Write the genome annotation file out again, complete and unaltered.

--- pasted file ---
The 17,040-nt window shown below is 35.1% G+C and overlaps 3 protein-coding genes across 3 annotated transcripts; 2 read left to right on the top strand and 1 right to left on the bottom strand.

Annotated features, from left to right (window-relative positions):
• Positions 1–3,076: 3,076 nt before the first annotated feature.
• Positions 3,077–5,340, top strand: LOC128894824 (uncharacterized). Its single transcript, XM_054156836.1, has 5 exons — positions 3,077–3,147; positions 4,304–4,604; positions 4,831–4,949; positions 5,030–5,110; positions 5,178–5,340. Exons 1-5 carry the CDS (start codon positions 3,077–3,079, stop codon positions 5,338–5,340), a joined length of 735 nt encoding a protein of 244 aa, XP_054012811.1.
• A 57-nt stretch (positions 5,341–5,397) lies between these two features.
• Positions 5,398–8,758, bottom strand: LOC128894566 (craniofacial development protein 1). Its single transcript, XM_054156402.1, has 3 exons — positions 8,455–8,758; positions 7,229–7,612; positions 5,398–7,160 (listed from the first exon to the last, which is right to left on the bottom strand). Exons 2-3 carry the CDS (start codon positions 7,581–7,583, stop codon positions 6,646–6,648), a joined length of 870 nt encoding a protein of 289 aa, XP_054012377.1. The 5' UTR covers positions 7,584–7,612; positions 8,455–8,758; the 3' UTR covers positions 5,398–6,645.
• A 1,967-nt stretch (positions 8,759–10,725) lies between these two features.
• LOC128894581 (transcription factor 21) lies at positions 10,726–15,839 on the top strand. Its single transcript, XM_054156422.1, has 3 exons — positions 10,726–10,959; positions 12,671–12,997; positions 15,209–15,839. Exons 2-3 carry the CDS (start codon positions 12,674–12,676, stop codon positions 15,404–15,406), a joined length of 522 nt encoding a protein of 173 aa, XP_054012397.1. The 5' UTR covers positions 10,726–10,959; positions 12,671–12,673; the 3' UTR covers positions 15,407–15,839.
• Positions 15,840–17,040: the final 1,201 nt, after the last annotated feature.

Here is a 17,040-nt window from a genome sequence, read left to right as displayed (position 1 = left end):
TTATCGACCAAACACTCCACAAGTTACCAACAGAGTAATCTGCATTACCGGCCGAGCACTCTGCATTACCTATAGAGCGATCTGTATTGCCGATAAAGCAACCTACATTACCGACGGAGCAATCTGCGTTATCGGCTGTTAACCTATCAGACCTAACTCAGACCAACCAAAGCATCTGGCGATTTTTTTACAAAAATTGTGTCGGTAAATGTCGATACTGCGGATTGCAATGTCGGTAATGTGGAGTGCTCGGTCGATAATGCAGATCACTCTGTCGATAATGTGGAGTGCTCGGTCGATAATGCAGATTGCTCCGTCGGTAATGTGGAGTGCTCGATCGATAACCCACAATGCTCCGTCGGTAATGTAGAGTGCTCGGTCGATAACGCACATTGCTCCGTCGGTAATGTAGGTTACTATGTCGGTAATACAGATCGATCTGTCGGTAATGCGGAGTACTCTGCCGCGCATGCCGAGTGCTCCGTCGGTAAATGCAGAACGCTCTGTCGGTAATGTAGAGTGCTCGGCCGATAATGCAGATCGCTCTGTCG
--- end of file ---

The 17,040-nt window shown below is 35.1% G+C and overlaps 3 protein-coding genes across 3 annotated transcripts; 2 read left to right on the top strand and 1 right to left on the bottom strand.

Annotated features, from left to right (window-relative positions):
• Positions 1–3,076: 3,076 nt before the first annotated feature.
• Positions 3,077–5,340, top strand: LOC128894824 (uncharacterized). Its single transcript, XM_054156836.1, has 5 exons — positions 3,077–3,147; positions 4,304–4,604; positions 4,831–4,949; positions 5,030–5,110; positions 5,178–5,340. Exons 1-5 carry the CDS (start codon positions 3,077–3,079, stop codon positions 5,338–5,340), a joined length of 735 nt encoding a protein of 244 aa, XP_054012811.1.
• A 57-nt stretch (positions 5,341–5,397) lies between these two features.
• Positions 5,398–8,758, bottom strand: LOC128894566 (craniofacial development protein 1). Its single transcript, XM_054156402.1, has 3 exons — positions 8,455–8,758; positions 7,229–7,612; positions 5,398–7,160 (listed from the first exon to the last, which is right to left on the bottom strand). Exons 2-3 carry the CDS (start codon positions 7,581–7,583, stop codon positions 6,646–6,648), a joined length of 870 nt encoding a protein of 289 aa, XP_054012377.1. The 5' UTR covers positions 7,584–7,612; positions 8,455–8,758; the 3' UTR covers positions 5,398–6,645.
• A 1,967-nt stretch (positions 8,759–10,725) lies between these two features.
• LOC128894581 (transcription factor 21) lies at positions 10,726–15,839 on the top strand. Its single transcript, XM_054156422.1, has 3 exons — positions 10,726–10,959; positions 12,671–12,997; positions 15,209–15,839. Exons 2-3 carry the CDS (start codon positions 12,674–12,676, stop codon positions 15,404–15,406), a joined length of 522 nt encoding a protein of 173 aa, XP_054012397.1. The 5' UTR covers positions 10,726–10,959; positions 12,671–12,673; the 3' UTR covers positions 15,407–15,839.
• Positions 15,840–17,040: the final 1,201 nt, after the last annotated feature.

Here is a 17,040-nt window from a genome sequence, read left to right as displayed (position 1 = left end):
TTATCGACCAAACACTCCACAAGTTACCAACAGAGTAATCTGCATTACCGGCCGAGCACTCTGCATTACCTATAGAGCGATCTGTATTGCCGATAAAGCAACCTACATTACCGACGGAGCAATCTGCGTTATCGGCTGTTAACCTATCAGACCTAACTCAGACCAACCAAAGCATCTGGCGATTTTTTTACAAAAATTGTGTCGGTAAATGTCGATACTGCGGATTGCAATGTCGGTAATGTGGAGTGCTCGGTCGATAATGCAGATCACTCTGTCGATAATGTGGAGTGCTCGGTCGATAATGCAGATTGCTCCGTCGGTAATGTGGAGTGCTCGATCGATAACCCACAATGCTCCGTCGGTAATGTAGAGTGCTCGGTCGATAACGCACATTGCTCCGTCGGTAATGTAGGTTACTATGTCGGTAATACAGATCGATCTGTCGGTAATGCGGAGTACTCTGCCGCGCATGCCGAGTGCTCCGTCGGTAAATGCAGAACGCTCTGTCGGTAATGTAGAGTGCTCGGCCGATAATGCAGATCGCTCTGTCG